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Found 23 results

  1. Yowza it feels like forever since I've had time to hang out with y'all!! I've been doing some sketching (mostly for piano, to focus on simplifying my part writing), and explored the idea of creating a melody based on the rhythmic grouping of 5+4+3+2+1 (a half note), and 6+5+4+3+2+1 (a half note), etc. It's not my best sketch, but I decided to orchestrate it for wind ensemble and I think the end product is pretty nifty. I'll post the orchestration and the original piano version if you want to compare. Any thoughts are welcome! #GoodToBeBack #ThanksForListening #Hashtag https://soundcloud.com/transcend_audio/sketch-no-22 https://soundcloud.com/transcend_audio/sketch-no-22-orchestrated
  2. Hello! I am a 17 year old music student from Belgium. I recently wrote a concerto for double bass, and it turned out really well in my opinion. Now that it's finished I actually really want to write a new piece, but I can't find any themes. I was wondering, for those who don't really those "Aha! I've got a theme!"-moments at random, how do you find/look for a new theme? Where do you get your inspiration from? And how do you know if you didn't steal it from an other work? Thanks!
  3. Hey folks, This is my latest composition, Ruth. It will be performed by my church's orchestra sometime in the Spring or Summer. I am looking for feedback on this so hit me with anything you've got! I know each section is pretty short, but it's what I had to do in order to fit the type of concert it will be performed at. Thanks! https://www.youtube.com/watch?v=-c3YJdnU_Lg
  4. Hello all I am looking to improve my orchestration. So, I looked around the Internet and found Berlioz's Treatise on Instrumentation on IMSLP. However, as useful as this has been, it is not exactly what I am looking for. What I try to find is not a book which tells me about about the instruments themselves, but rather how to combine them and make my orchestral scores look and sound good. Glancing at one of my orchestral scores, I can see that the orchestration is very basic, and probably sounds as much. (It is on manuscript, so I cannot hear it) Does anyone know of any books/websites/articles that will help me to improve this aspect of my orchestration? Thanks
  5. Hey guys, sorry for not posting recently. I've just moved to start going to school for organ performance, but I've been getting back into composing over the past weeks. Here's a project I've started and finished during that time.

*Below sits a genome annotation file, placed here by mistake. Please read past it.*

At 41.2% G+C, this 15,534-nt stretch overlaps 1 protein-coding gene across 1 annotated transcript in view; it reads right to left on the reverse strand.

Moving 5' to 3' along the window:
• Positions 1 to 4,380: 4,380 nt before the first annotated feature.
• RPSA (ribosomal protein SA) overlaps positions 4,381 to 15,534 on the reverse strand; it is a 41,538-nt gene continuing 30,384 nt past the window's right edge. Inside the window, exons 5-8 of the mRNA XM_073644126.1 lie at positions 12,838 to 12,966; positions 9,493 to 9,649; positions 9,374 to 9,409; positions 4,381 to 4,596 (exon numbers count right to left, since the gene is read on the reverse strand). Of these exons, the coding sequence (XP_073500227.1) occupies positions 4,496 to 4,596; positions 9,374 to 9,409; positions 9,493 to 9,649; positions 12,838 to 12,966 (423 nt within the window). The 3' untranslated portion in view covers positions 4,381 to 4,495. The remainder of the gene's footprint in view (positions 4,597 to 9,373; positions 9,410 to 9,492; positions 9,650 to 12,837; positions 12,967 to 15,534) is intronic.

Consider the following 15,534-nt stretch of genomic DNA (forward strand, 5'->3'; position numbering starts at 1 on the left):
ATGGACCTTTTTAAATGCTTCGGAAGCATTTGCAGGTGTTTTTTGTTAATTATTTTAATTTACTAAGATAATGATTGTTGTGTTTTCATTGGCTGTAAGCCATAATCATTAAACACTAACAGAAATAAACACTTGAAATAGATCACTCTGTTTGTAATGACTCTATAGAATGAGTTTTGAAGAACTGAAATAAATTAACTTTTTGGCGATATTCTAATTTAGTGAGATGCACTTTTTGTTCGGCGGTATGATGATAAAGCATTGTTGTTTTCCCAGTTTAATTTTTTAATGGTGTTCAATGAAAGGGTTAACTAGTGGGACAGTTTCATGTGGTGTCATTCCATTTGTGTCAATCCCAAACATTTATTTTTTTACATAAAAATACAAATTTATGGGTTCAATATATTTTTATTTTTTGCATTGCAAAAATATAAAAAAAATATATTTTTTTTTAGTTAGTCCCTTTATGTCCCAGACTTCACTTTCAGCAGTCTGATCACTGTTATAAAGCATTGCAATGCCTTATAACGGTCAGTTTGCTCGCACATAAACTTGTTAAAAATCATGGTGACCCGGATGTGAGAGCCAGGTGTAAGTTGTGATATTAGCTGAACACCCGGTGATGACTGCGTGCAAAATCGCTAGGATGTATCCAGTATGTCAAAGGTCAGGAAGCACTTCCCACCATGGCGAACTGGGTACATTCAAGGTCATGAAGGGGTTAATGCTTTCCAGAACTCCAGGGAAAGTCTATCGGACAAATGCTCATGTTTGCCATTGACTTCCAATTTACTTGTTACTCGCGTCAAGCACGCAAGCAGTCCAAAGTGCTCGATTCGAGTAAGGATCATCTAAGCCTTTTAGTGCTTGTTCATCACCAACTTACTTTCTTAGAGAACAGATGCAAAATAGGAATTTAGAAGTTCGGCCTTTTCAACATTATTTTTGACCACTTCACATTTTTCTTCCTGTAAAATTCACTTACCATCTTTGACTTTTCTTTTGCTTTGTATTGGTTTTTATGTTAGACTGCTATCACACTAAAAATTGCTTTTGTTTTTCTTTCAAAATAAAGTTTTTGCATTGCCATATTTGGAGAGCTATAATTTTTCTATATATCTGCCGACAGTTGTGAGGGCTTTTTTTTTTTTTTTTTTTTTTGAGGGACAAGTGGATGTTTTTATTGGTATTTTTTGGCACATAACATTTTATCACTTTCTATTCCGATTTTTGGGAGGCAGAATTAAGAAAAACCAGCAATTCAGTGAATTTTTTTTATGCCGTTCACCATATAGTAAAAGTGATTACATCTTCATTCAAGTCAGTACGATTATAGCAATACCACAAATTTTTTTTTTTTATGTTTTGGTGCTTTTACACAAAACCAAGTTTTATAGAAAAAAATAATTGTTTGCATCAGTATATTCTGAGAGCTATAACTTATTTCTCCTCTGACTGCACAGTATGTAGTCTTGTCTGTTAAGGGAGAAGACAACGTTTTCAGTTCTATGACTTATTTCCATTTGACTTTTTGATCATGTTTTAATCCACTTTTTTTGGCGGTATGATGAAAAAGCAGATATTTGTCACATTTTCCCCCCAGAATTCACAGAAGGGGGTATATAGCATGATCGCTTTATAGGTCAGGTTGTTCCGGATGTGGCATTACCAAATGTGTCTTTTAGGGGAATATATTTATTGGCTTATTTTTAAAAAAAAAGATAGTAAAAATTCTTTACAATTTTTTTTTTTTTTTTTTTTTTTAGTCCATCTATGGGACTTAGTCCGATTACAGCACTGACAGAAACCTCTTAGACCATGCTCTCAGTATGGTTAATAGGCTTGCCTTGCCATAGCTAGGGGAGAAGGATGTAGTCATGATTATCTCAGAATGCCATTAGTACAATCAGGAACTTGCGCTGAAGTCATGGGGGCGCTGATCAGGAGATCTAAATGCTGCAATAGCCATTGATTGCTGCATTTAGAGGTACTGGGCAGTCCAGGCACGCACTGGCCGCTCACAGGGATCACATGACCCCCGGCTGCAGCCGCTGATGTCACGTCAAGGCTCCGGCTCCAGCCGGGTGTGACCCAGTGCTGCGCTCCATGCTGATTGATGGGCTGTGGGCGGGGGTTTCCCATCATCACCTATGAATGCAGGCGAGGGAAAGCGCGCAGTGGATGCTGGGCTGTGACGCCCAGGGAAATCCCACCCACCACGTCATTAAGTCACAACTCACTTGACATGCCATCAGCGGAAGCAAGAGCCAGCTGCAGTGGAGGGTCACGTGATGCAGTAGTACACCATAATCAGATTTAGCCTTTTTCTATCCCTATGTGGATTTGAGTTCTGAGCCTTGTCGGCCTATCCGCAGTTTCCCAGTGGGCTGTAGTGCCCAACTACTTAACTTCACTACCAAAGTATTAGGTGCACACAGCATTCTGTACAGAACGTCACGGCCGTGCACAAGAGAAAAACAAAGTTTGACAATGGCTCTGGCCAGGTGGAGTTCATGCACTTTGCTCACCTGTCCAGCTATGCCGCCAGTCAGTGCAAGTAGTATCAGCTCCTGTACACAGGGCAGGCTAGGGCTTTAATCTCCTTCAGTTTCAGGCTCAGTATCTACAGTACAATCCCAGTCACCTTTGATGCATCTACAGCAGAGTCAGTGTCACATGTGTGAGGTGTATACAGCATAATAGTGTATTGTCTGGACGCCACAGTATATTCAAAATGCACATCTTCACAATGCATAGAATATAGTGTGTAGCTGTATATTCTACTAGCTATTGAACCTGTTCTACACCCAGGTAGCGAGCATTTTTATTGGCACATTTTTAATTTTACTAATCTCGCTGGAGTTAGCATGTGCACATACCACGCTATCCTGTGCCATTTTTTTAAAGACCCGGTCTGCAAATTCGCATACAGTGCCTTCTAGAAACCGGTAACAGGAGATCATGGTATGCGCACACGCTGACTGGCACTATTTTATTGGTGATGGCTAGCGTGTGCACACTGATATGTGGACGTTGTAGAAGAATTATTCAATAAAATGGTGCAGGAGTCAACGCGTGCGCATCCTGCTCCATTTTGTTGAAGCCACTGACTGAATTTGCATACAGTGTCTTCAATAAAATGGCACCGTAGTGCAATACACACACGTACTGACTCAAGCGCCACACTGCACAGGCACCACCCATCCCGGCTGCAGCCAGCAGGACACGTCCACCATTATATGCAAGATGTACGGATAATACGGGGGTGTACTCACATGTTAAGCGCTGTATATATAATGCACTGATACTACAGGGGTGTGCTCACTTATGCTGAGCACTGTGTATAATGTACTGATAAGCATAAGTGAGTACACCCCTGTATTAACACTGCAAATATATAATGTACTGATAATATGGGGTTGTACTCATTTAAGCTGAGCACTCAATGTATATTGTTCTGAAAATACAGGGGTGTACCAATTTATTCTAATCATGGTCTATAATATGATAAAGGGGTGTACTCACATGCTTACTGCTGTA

6. This is your lord WeeGee bringing to you an exercise for your orchestration skills. Earlier this week, on monday, i came up with a very simple, short waltz (while studying math, of course). Its 1'12'' long, and written for piano (although not exactly playable by one alone). Since its short and harmonicaly simple, i thought it could be a nice exercice for those who are still learning the ways of orchestration (also a good one for those who already know the craft). The ZIP file contains 3 other files: The PDF, the XML (for those who want to use their notation program) and the MIDI (for those who want to orchestrate with their daws). Feel free to add your own little details, ending, octaves, parts, etc. Be creative, be thoughtful and have fun. This is what orchestration is mostly about. Also feel free to post your finished work here. LINK: http://rghost.net/6ZGVFTKYH Keep in mind that RGhost is a file hosting site that deletes its files 90 days after ther last download. If its not available anymore give me a shout here in the topic and i will update it accordingly.
  7. Hello composers! This will be the place where I will share one classical composition including saxophones per week. The videos are not mine! As a saxophonist, I notice that still many composers do not use the saxophone in classical music. The most important reason for this is because they do not know how to apply the instrument. I often get the question if I could give some study advices for saxophone writing. My answer is always that one has to listen and study the works of our predecessors. This topic is meant to inspire and stimulate composers to write more music for the saxophones. Contents Graham Lynch - Unreal Promenade for Saxophone Ensemble (2015). Jean Françaix - Cinq Danses Exotiques for Alto Saxophone and Piano (1961). Georges Bizet - Suite No.1 from the drama l'Arlésienne (1872). Claude Debussy - Rhapsodie for Saxophone and Orchestra (1901 - 1911). Slava Kazykin - ''Bachiazzola'' for Saxophone Quartet (n.d.). Mark Watters - Rhapsody for Baritone Saxophone and Wind Orchestra (2001). Iannis Xenakis - XAS (1987). Mozart / Arr. Niels Bijl - String Quartet No.15 in D minor, Kv. 421a. Paul Creston - Sonata for Alto Saxophone and Piano, Op.19 (1939). Erwin Schulhoff - Hot Sonata (1930). Carter Pann - The Mechanics for Saxophone Quartet (2013). #1 Graham Lynch - Unreal Promenade for Saxophone Ensemble (2015). More information in the description of the video. Best wishes, Maarten Bauer